The Biomedical Scientist Live
is back for 2021!

COUNTDOWN TO 24-25 NOVEMBER 2021- 16:00 – 18:30

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About The Biomedical Scientist Live

The Biomedical Scientist Live is back!

The virtual event, brought to you by the Institute of Biomedical Science (IBMS), will be delivered over two-days in Autumn of 2021.

The Biomedical Scientist Live will feature a packed line up of knowledge sharing sessions, including seminars, presentations, discussions and demonstrations.

With COVID-19 now being at the forefront of the biomedical profession and with the industry continuing to be in the spotlight, biomedical scientists have been required to meet the challenges presented by the pandemic. The Biomedical Scientist Live will again present learnings from the pandemic, share latest research across a range of specialisms, and showcase cutting-edge technologies.

The Biomedical Scientist Live event is free to access for IBMS members, If you are a non-member the fee to access the event is £150 + vat.

Please contact [email protected] if you have any questions about this event

About the event

By numbers

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Number of speakers
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Programme

The programme will be announced very soon. Please note that all sessions and timings are subject to change.  

  • Introduction and welcome to The Biomedical Scientist Live 2021

  • Session 1 – TBC

  • Session 2 –Evolving role of the laboratory scientist within the clinical haematology environment
    Speaker: Tracey Smith-Straney, Principal Clinical scientist Haematology at Liverpool University Hospitals NHS Foundation Trust
    Synopsis: I began my career in laboratories as an MLA in 1988, am now a principal clinical scientist predominantly working in haemato-oncology. My role has evolved from undertaking testing and ensuring ISO compliance within the laboratory environment to seeing patients and requesting those lab tests along with performing and reporting bone marrow biopsies. But how did I get here…?

  • Session 3  TBC

  • Session 4 –Sustainability in Science
    Speaker: Martin Farley, Sustainable Research Manager at King’s College London
    Synopsis: Laboratories are extremely energy intensive, and require immense consumption of consumables (often single-use plastics). Much is being done to mitigate these impacts as green and sustainable lab initiatives grow globally. This session will investigate sustainable science, and the efforts and programmes underway to allow us to reach our environmental goals.

  • Session 5 – TBC

  • Session 6 – Multi-layered prevention: the future of infection control
    Speaker: Helene-Mari van der Westhuizen, Doctoral Researcher at University of Oxford
    Synopsis: Infection control used to be the domain of specialist health workers. Covid-19 has shaken this up. How can we mould our current pandemic response into future pandemic preparedness? In this session, Helene-Mari van der Westhuizen will argue that we should take an interdisciplinary approach to infection control, aiming to make shared air safer.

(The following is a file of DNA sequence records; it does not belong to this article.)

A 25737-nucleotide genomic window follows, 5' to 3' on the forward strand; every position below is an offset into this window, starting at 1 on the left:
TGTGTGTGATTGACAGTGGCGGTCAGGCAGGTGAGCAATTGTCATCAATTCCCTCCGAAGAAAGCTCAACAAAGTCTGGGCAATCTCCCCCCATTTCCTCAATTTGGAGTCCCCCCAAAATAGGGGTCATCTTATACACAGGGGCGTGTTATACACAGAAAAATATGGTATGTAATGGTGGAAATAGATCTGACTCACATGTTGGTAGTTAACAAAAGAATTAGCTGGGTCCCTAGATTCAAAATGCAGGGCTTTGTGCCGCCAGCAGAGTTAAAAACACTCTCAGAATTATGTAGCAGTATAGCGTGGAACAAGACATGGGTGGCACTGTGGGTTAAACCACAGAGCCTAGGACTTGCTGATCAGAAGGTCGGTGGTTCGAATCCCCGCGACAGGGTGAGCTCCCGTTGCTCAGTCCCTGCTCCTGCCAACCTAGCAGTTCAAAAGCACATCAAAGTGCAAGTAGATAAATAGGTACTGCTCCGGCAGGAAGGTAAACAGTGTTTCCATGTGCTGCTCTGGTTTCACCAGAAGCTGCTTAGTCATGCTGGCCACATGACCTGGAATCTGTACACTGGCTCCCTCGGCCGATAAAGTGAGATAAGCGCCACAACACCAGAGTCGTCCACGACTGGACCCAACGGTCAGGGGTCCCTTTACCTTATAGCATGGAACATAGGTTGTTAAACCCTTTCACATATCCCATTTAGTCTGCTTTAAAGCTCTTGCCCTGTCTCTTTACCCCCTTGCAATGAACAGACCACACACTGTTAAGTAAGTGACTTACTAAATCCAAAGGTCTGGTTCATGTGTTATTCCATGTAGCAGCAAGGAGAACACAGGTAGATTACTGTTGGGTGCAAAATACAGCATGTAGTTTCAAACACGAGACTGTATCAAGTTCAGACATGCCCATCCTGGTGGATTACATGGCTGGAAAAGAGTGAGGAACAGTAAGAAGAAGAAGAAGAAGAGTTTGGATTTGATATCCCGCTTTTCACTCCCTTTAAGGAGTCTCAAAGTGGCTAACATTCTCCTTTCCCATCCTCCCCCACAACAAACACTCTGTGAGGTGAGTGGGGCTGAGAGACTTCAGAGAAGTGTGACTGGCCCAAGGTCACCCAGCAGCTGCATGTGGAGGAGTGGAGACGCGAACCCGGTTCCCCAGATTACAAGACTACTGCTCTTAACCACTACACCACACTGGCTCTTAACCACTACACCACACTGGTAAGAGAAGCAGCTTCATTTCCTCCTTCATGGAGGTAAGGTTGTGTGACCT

Session 1 – TBC

Session 2 – TBC

Session 3  TBC

Session 4 – TBC

Session 5 – TBC

Session 6 – TBC

Speakers

Please see The Biomedical Scientist Live Speaker line-up below. More speakers will be added soon.

Session: Evolving role of the laboratory scientist within the clinical haematology

I began my career in laboratories as an MLA in 1988, am now a principal clinical scientist predominantly working in haemato-oncology. My role has evolved from undertaking testing and ensuring ISO compliance within the laboratory environment to seeing patients and requesting those lab tests along with performing and reporting bone marrow biopsies. But how did I get here…?

Session: Sustainability in Science

Martin started working as a technician and researcher before moving into sustainable labs at the University of Edinburgh in 2013. He works at King’s College London their Sustainable Research Manager, and also at UCL as their Sustainable Lab Advisor. He manages UCL’s LEAF programme. 

Session: Multi-layered prevention: the future of infection control

Dr Helene-Mari van der Westhuizen is a medical doctor in South Africa, currently based at the Nuffield Department of Primary Care Health Sciences, Oxford University researching infection control measures for Tuberculosis and COVID-19. She has contributed to international and national infection control guidelines, including leading the development of a policy brief for the World Health Organisation on social science considerations for public mask wearing during the COVID-19 pandemic. Her research on mask-wearing has been featured by media outlets including BBC breakfast TV, the Washington Post and Nature.

Sponsors

Headline sponsor:

Sponsorship and content opportunities

Sponsorship and content/speaking opportunities are available for industry suppliers to raise their profile and share their expertise with a large audience of IBMS members and other biomedical scientists.

IBMS Company members receive a 5% discount on all packages. If you’re interested in receiving the sponsorship and content opportunities brochure please complete the below form. 

Contact us

To discuss participation in the event, please contact:

Telephone: +44 (0) 20 7880 7556 | Email: [email protected]

The Biomedical Scientist magazine and The Biomedical Scientist Live are produced for the IBMS by Redactive.